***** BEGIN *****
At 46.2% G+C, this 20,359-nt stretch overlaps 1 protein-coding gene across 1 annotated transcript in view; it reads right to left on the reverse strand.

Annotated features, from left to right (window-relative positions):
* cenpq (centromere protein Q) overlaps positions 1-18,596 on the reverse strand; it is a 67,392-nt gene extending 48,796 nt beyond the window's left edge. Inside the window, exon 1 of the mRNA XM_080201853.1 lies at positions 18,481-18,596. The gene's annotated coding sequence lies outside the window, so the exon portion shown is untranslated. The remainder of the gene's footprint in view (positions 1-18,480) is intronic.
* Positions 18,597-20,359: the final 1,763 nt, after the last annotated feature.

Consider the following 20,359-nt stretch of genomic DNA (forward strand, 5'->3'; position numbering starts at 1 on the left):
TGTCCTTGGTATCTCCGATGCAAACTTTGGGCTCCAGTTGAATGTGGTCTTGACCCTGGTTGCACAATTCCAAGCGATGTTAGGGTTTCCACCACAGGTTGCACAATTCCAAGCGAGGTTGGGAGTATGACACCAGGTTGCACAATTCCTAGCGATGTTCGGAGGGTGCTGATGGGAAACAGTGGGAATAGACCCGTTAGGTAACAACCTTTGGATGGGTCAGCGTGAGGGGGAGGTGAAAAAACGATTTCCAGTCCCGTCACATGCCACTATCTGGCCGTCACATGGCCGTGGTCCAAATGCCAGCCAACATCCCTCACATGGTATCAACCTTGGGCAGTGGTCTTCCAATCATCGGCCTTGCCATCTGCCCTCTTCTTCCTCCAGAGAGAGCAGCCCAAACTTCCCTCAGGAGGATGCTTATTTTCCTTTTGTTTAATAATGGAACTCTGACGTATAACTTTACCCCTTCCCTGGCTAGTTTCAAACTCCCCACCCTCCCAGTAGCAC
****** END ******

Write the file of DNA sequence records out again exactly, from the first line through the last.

At 46.2% G+C, this 20,359-nt stretch overlaps 1 protein-coding gene across 1 annotated transcript in view; it reads right to left on the reverse strand.

Annotated features, from left to right (window-relative positions):
* cenpq (centromere protein Q) overlaps positions 1-18,596 on the reverse strand; it is a 67,392-nt gene extending 48,796 nt beyond the window's left edge. Inside the window, exon 1 of the mRNA XM_080201853.1 lies at positions 18,481-18,596. The gene's annotated coding sequence lies outside the window, so the exon portion shown is untranslated. The remainder of the gene's footprint in view (positions 1-18,480) is intronic.
* Positions 18,597-20,359: the final 1,763 nt, after the last annotated feature.

Consider the following 20,359-nt stretch of genomic DNA (forward strand, 5'->3'; position numbering starts at 1 on the left):
TGTCCTTGGTATCTCCGATGCAAACTTTGGGCTCCAGTTGAATGTGGTCTTGACCCTGGTTGCACAATTCCAAGCGATGTTAGGGTTTCCACCACAGGTTGCACAATTCCAAGCGAGGTTGGGAGTATGACACCAGGTTGCACAATTCCTAGCGATGTTCGGAGGGTGCTGATGGGAAACAGTGGGAATAGACCCGTTAGGTAACAACCTTTGGATGGGTCAGCGTGAGGGGGAGGTGAAAAAACGATTTCCAGTCCCGTCACATGCCACTATCTGGCCGTCACATGGCCGTGGTCCAAATGCCAGCCAACATCCCTCACATGGTATCAACCTTGGGCAGTGGTCTTCCAATCATCGGCCTTGCCATCTGCCCTCTTCTTCCTCCAGAGAGAGCAGCCCAAACTTCCCTCAGGAGGATGCTTATTTTCCTTTTGTTTAATAATGGAACTCTGACGTATAACTTTACCCCTTCCCTGGCTAGTTTCAAACTCCCCACCCTCCCAGTAGCAC